To install click the Add extension button. That's it.

The source code for the WIKI 2 extension is being checked by specialists of the Mozilla Foundation, Google, and Apple. You could also do it yourself at any point in time.

4,5
Kelly Slayton
Congratulations on this excellent venture… what a great idea!
Alexander Grigorievskiy
I use WIKI 2 every day and almost forgot how the original Wikipedia looks like.
Live Statistics
English Articles
Improved in 24 Hours
Added in 24 Hours
Languages
Recent
Show all languages
What we do. Every page goes through several hundred of perfecting techniques; in live mode. Quite the same Wikipedia. Just better.
.
Leo
Newton
Brights
Milds

Kuban bridgehead

From Wikipedia, the free encyclopedia

The Kuban Bridgehead
Part of the Battle of the Caucasus on the Eastern Front of World War II
Map of dnieper battle grand.jpg

Map of July–December 1943 positions of the Eastern Front. The Kuban Bridgehead starts by Novorossiysk
Date1 January – 9 October 1943
Location
Result German–Romanian withdrawal to Crimea
Belligerents
 Germany[1]
Romania Romania[2]
Slovak Republic (1939–1945) Slovakia[2]
 Soviet Union[1]

The Kuban Bridgehead (German: Kuban-Brückenkopf), also known as the "Goth's head position" (German: Gotenkopfstellung)[3], was a German position on the Taman Peninsula, Russia, between the Sea of Azov and the Black Sea. Existing from January to October 1943, the bridgehead formed after the Germans were pushed out of the Caucasus. The heavily fortified position was intended as a staging area for the Wehrmacht which was to be used to renew attacks towards the oil wells of the Caucasus. The bridgehead was abandoned when the Red Army breached the Panther–Wotan line, forcing an evacuation of the German forces across the Kerch Strait to Crimea.

Prelude

Case Blue (Fall Blau), launched 28 June 1942, saw Army Group South divided into two Army Groups, Army Group A and Army Group B, the former participating in the Battle of the Caucasus. Throughout the operation the German situation, especially that of Army Group B centered on Stalingrad, began to deteriorate.[1] As Army Group B began collapsing in the North, Army Group A quickly found itself at risk of being flanked. It was forced to abandon its task of securing the oilfields of the Caspian, and began withdrawing down the Terek River toward the Taman Peninsula.[1]

Bridgehead

Following the encirclement of the 6th Army at Stalingrad, Army Group A withdrew towards the Black Sea and Crimea.[4] The 17th Army, commanded by Richard Ruoff and Erwin Jaenecke, constructed a defensive position across the Kuban River delta in the Taman Peninsula, which was completed in January 1943. The main, first defense line started by Novorossiysk and ran roughly northwards all the way across the peninsula. Consisting of 5 defense lines, the total depth of the defense area was up to 60 km.[5] German forces, moving from positions along the Terek River, fully occupied the new defensive network in February 1943 while under constant attack by the Red Army .[4] The bridgehead, originally intended to provide a staging area for future attempts to gain control of the Caspian oil fields, was re-tasked on 3 September 1943[6], as the German situation on the Eastern Front continued to deteriorate.[4] The Kuban Bridgehead then served to evacuate German forces as the withdrawal of Army Group South to the Dnieper Line had become inevitable.[4]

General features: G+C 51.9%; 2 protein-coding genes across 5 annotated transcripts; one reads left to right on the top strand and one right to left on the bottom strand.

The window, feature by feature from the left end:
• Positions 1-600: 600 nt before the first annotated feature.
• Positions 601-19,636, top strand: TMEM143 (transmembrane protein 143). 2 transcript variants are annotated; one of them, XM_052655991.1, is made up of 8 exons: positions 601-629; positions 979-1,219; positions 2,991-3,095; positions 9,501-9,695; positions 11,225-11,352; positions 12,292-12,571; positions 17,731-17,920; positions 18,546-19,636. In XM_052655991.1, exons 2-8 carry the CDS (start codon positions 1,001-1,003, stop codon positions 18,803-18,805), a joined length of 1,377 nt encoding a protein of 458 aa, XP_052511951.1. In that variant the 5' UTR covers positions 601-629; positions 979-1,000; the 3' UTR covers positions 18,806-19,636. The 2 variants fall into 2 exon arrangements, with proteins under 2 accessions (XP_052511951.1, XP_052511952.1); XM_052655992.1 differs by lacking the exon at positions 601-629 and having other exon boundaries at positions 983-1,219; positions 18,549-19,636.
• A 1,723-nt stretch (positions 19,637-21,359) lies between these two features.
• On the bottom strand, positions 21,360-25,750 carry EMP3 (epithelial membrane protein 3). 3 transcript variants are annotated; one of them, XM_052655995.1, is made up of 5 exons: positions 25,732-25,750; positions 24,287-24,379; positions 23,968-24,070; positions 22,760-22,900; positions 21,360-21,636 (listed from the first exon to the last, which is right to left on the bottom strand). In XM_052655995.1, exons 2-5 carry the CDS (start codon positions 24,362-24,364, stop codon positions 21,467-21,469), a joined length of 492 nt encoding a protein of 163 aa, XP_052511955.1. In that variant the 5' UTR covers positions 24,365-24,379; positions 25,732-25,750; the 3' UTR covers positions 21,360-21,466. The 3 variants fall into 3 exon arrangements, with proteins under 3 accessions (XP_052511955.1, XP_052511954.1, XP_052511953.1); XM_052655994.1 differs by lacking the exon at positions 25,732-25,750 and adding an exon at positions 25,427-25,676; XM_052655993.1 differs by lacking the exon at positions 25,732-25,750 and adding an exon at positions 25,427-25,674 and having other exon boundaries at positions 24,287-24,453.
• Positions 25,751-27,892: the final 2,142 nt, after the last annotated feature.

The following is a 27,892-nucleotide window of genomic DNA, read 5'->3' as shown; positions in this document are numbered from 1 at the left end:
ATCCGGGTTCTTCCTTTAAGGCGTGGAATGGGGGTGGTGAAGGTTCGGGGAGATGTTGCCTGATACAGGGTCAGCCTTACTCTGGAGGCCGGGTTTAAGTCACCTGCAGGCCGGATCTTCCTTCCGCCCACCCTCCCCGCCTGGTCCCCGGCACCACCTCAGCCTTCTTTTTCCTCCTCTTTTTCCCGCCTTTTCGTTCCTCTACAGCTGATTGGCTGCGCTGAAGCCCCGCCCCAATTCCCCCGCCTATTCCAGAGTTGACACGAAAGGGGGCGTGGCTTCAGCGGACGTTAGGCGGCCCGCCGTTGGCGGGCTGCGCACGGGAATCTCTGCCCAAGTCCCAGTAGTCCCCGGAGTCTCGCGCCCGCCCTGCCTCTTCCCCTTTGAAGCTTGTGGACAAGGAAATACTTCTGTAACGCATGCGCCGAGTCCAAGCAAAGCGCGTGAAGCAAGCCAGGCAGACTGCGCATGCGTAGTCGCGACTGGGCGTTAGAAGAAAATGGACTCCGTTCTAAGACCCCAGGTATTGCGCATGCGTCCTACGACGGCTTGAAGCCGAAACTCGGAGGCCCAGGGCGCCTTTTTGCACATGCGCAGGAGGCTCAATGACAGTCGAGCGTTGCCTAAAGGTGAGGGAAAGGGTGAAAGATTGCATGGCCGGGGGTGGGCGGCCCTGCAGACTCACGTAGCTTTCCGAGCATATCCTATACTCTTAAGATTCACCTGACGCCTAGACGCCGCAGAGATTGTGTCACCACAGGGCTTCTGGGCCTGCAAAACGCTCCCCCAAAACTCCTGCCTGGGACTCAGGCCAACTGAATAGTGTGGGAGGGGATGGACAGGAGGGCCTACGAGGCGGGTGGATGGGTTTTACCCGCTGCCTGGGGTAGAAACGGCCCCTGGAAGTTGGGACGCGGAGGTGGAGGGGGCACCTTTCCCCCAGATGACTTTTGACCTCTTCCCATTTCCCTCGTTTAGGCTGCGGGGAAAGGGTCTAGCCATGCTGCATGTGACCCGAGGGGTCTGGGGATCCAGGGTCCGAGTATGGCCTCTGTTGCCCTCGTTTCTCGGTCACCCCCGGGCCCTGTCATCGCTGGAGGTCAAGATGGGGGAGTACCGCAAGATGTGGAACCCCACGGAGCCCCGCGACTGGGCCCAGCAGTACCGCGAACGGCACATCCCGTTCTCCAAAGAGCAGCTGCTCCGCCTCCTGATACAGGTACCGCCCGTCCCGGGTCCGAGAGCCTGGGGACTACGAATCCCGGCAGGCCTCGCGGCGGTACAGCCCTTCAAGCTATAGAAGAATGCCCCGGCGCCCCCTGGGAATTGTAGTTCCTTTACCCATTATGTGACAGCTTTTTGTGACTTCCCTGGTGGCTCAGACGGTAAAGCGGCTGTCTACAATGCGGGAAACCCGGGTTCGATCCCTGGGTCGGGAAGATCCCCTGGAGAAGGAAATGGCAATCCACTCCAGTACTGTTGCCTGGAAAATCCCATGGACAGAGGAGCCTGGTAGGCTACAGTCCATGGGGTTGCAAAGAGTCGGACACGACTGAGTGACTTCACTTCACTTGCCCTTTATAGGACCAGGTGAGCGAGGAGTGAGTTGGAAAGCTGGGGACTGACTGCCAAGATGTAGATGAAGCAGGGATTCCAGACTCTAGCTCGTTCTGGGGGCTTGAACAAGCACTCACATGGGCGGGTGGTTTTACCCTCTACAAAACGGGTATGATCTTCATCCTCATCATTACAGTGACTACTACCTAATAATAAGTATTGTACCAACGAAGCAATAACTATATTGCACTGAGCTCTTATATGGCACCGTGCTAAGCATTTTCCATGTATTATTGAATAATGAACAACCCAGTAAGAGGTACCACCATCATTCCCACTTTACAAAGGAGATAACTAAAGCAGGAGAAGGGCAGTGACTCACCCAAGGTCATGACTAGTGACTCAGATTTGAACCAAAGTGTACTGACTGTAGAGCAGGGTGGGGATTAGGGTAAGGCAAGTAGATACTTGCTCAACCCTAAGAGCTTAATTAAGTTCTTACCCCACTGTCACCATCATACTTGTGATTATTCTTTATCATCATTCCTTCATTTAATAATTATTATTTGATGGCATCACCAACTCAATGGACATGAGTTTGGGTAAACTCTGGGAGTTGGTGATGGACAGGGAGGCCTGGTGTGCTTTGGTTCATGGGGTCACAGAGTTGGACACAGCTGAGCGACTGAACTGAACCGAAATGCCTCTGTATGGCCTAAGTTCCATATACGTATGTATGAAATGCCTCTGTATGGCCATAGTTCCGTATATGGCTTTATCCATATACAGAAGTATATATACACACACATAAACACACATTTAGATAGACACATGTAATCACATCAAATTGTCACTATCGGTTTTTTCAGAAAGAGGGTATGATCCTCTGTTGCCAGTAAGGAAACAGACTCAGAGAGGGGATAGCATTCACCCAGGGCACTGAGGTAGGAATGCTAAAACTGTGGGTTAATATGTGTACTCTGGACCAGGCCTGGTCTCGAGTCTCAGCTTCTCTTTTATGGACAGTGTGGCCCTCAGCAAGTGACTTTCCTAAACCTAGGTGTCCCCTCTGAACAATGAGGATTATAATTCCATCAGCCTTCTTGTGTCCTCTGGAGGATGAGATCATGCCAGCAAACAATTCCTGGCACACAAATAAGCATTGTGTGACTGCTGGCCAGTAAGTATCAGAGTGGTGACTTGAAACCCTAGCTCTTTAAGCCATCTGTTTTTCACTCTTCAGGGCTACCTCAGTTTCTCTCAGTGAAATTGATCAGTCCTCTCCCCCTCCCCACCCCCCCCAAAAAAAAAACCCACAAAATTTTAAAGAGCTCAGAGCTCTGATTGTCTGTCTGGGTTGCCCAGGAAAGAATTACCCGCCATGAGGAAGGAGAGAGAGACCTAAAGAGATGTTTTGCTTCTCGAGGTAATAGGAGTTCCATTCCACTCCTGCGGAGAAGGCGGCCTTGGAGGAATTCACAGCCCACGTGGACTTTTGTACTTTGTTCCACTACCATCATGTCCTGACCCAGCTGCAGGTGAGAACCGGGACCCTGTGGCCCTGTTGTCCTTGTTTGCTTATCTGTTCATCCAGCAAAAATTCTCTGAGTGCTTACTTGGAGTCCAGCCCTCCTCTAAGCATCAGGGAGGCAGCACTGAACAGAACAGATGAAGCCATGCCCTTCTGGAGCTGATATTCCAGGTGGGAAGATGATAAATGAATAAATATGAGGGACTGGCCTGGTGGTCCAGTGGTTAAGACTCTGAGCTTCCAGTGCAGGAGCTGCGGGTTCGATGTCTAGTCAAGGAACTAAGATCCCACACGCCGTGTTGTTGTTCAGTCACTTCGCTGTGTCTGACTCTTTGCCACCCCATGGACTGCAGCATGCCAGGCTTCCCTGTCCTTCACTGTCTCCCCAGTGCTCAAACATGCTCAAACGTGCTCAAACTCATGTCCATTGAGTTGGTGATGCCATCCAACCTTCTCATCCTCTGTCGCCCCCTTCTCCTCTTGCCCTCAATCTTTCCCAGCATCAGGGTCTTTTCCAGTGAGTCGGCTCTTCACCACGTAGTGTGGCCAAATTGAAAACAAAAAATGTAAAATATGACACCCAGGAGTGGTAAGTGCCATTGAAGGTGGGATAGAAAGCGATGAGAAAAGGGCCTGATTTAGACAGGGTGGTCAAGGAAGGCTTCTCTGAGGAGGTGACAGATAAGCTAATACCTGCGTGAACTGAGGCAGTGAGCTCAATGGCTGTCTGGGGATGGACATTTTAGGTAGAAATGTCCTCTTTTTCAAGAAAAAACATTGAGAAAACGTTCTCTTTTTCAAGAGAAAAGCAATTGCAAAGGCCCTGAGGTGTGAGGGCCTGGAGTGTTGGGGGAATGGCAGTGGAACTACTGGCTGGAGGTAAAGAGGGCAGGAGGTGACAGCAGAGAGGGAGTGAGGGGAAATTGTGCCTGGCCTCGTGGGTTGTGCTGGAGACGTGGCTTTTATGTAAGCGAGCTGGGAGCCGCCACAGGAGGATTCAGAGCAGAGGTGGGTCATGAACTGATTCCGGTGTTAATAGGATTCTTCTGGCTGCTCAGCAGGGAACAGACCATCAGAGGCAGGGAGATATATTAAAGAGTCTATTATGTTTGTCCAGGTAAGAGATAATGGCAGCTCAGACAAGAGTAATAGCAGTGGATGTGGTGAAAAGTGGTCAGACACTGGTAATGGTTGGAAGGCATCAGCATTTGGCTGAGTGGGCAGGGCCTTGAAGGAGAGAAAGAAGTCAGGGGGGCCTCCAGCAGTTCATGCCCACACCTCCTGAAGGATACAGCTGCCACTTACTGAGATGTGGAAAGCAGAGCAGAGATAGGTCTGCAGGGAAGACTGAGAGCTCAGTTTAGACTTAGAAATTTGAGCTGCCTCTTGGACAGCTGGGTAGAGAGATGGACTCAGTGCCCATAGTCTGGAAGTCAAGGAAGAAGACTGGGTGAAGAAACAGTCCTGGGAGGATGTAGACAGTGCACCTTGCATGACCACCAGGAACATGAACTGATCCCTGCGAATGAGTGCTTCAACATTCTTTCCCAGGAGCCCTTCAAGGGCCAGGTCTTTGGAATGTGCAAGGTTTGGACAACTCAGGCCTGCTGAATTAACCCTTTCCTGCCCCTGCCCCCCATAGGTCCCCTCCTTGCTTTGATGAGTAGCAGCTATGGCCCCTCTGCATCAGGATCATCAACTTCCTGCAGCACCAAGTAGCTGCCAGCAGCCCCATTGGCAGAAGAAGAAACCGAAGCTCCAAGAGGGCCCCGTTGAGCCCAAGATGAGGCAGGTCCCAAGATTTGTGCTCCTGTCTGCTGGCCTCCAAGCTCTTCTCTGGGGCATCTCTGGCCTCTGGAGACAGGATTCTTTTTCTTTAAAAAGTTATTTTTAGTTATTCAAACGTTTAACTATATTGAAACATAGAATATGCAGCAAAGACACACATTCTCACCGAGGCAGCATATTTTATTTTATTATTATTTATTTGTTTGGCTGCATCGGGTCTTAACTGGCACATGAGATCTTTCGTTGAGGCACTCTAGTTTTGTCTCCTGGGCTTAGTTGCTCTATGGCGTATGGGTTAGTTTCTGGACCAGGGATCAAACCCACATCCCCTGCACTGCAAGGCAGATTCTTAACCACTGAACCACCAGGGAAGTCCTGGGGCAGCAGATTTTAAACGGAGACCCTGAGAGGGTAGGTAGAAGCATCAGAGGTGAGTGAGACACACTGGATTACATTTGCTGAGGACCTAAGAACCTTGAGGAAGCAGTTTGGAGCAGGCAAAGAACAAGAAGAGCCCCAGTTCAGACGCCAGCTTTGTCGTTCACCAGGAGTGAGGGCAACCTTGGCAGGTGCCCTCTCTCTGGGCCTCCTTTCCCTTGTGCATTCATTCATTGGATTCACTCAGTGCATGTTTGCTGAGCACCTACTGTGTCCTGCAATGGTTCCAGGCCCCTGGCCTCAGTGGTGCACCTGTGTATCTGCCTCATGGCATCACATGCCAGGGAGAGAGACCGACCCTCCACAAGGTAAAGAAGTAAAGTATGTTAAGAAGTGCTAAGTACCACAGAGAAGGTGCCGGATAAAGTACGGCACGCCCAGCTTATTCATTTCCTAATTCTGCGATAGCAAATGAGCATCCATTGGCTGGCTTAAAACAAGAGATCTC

The first defenses of the Kuban Bridgehead were breached on September 15–16, 1943 in the area of Novorossiysk during the Novorossiysk-Taman Operation [ru] of the Soviet North Caucasian Front. The Taman Peninsula was completely cleared of German forces on 9 October 1943.[5] The Abwehr and remnants of the others fought until 6 November 1943.

See also

References

  1. ^ a b c d Encyclopedia of World War II: A Political, Social, and Military History. Oxford, England: ABC-CLIO. 2005. p. 307. ISBN 1-57607-999-6.
  2. ^ a b Tessin, G., Verbänd und Truppen der deutschen Wehrmacht und Waffen - SS im Zweiten Weltkrieg 1939-1945, Biblo Verlag, Osnabruck, 1977. taken from http://www.cgsc.edu/CARL/nafziger/939GXXP.PDF Archived 2016-03-04 at the Wayback Machine pg 10
  3. ^ Weinberg, Gerhard L. (2005). A World at Arms: A Global History of World War II Second Edition. New York, NY: Cambridge University Press. p. 456. ISBN 978-0-521-61826-7.
  4. ^ a b c d Encyclopedia of World War II: A Political, Social, and Military History. Oxford, England: ABC-CLIO. 2005. p. 307. ISBN 1-57607-999-6.
  5. ^ a b "Новороссийско-Таманская наступательная операция (9 сентября — 9 октября 1943 г.)"
  6. ^ Weinberg, Gerhard L. (2005). A World at Arms: A Global History of World War II Second Edition. New York, NY: Cambridge University Press. p. 605. ISBN 978-0-521-61826-7.
This page was last edited on 26 June 2021, at 02:12
Basis of this page is in Wikipedia. Text is available under the CC BY-SA 3.0 Unported License. Non-text media are available under their specified licenses. Wikipedia® is a registered trademark of the Wikimedia Foundation, Inc. WIKI 2 is an independent company and has no affiliation with Wikimedia Foundation.